Abbotsford South MLA Darryl Plecas is escorted from legislative chamber by B.C. legislature clerk Craig James after being elected speaker Friday, Sept. 8, 2017. (Chad Hipolito/The Canadian Press/POOL)

BC VIEWS: Little integrity left to protect

Darryl Plecas taints an already shabby B.C. political scene

During the past summer of political uncertainty in B.C., there was a lot of earnest talk about protecting the integrity of the Speaker of the Legislative Assembly.

The legislature website describes the role this way: “The Speaker is neutral, responsible for making sure that all MLAs, no matter what party they belong to, are treated fairly and impartially.”

This claim has taken a beating this year, notably on March 16, in the last question period before the spring election. NDP leader John Horgan was pressing then-premier Christy Clark on huge corporate donations to the B.C. Liberal Party, amid loud and ugly heckling, even by B.C.’s coarse standards.

B.C. Liberal MLA Linda Reid’s weak performance as Speaker was ending that day, and she apparently gave up even the pretence of neutrality. Reid admonished “members on both sides” to behave, and in a move that should have got him expelled, Horgan turned on her.

“Members on both sides?” he snapped. “What are you talking about? They’re braying like donkeys and we’re quiet.”

Horgan was right. A small thing, but it illustrates the state of the people’s house today. Which brings me to the new Speaker, suddenly independent Abbotsford South MLA Darryl Plecas.

After the B.C. Liberal Party cancelled his membership Saturday, Plecas granted a softball interview to a Vancouver newspaper. He allowed that he secretly negotiated a deal to become Speaker and help prop up the NDP-Green alliance so the people can have stable government.

What a guy.

Plecas is a central figure in the post-election drama. Elected in 2013 by his party’s brand, he had no hope of making Clark’s cabinet, dominated as it was by Fraser Valley veterans Mike de Jong, Rich Coleman and Mary Polak. Now as Speaker, Plecas gets a $50,000 raise to a cabinet minister’s salary.

Plecas was repeatedly wooed by the NDP and Greens during the summer to take the Speaker job, and give their precarious minority one more vote. This would of course provide vital assistance to the new government to undo 16 years of B.C. Liberal policy, so Plecas rejected it as an unthinkable betrayal of the party and voters who supported him. And rightly so.

At a party retreat in Penticton after the B.C. Liberal government was defeated, Plecas threatened to sit as an independent if Clark stayed on as leader. Apparently looking for an excuse to exit, Clark not only quit the leadership on the spot, she vacated her Kelowna West seat too. That’s two valuable gifts for the NDP-Greens, from two unlikely sources.

NDP house leader Mike Farnworth handled talks with Plecas. He’s a hero to his party and didn’t dirty his hands in the process. It was Plecas who misled his party and constituents to cover his tracks.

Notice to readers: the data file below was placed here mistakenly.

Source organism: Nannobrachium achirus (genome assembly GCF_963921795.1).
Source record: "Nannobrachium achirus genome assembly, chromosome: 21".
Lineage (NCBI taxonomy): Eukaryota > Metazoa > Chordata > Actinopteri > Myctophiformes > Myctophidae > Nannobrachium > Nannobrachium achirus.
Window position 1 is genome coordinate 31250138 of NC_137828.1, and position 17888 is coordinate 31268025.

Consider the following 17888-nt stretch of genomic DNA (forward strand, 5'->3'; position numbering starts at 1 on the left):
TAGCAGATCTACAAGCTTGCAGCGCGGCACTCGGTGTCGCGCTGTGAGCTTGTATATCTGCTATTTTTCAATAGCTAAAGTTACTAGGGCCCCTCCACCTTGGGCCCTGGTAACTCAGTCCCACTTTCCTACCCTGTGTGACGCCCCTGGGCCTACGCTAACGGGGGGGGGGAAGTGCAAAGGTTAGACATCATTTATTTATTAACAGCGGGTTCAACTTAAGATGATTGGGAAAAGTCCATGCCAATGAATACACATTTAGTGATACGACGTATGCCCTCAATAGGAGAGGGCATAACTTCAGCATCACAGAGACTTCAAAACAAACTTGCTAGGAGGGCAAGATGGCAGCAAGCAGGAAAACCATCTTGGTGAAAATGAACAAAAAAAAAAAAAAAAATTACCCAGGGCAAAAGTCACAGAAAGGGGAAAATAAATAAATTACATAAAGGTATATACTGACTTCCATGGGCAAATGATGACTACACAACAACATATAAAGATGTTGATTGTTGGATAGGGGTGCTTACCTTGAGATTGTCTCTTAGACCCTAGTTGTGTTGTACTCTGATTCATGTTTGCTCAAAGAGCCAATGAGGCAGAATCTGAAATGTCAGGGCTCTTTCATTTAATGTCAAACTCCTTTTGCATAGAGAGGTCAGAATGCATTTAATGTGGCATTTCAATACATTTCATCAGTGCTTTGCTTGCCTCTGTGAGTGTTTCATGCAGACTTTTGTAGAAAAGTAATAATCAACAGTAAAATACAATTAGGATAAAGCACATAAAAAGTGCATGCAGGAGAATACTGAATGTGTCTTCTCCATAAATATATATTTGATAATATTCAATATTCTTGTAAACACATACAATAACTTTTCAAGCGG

And so this is how Plecas begins his term as the symbol of fairness and integrity.

Interim B.C. Liberal leader Coleman, himself a chronic, bullying abuser of legislature debate rules, was asked if he could respect Plecas in his new role. “I respect the position, but not him,” he replied.

Green leader Andrew Weaver’s contribution to all this was to gloat, and to misrepresent Plecas’s action as some sort of noble gesture to work collaboratively across party lines. He accused the B.C. Liberals of “acting like high school students” because they didn’t applaud Plecas for his betrayal.

A recall campaign in Abbotsford South is already gathering steam. It remains to be seen if Plecas will last the two years he needs to collect his suddenly enriched MLA pension.

Tom Fletcher is B.C. legislature reporter and columnist for Black Press. Email: tfletcher@blackpress.ca Twitter: @tomfletcherbc

Just Posted

Judgment reserved in Nakusp school sex trial

Trial concluded today with lawyer’s summations

Former teacher acquitted on two of four sex charges

Judge found no evidence to support sexual assault charges against Shanny McIvor

New Denver emergency ward to remain 24/7

Interior Health says it’s postponing changes to operating hours.

New Glade ferry enters testing phase

The Glade II will be able to carry heavier loads and will emit less greenhouse gases.

Smiles all around as province announces emergency ward funding

$2.1 million to go to much-needed upgrades

B.C. cougar kitten rescued after mother struck by vehicle

Conservation Officers find home for young kitten found dehydrated and frostbitten near Williams Lake

VIDEO: Thousands join women’s march events across B.C.

Today marks one year since the first Women’s March on Washington

Two Canadians, two Americans abducted in Nigeria are freed

Kidnapping for ransom is common in Nigeria, especially on the Kaduna to Abuja highway

Are you ready for some wrestling? WWE’s ‘Raw’ marks 25 years

WWE flagship show is set to mark its 25th anniversary on Monday

B.C. woman who forged husband’s will gets house arrest

Princeton Judge says Odelle Simmons did not benefit from her crime

Women’s movement has come a long way since march on Washington: Activists

Vancouver one of several cities hosting event on anniversary of historic Women’s March on Washington

Liberals’ 2-year infrastructure plan set to take 5: documents

Government says 793 projects totalling $1.8 billion in federal funds have been granted extensions

Workers shouldn’t be used as ‘pawns’ in minimum wage fight: Wynne

Comments from Kathleen Wynne after demonstrators rallied outside Tim Hortons locations across Canada

John ‘Chick’ Webster, believed to be oldest living former NHL player, dies

Webster died Thursday at his home in Mattawa, Ont., where he had resided since 1969

Most Read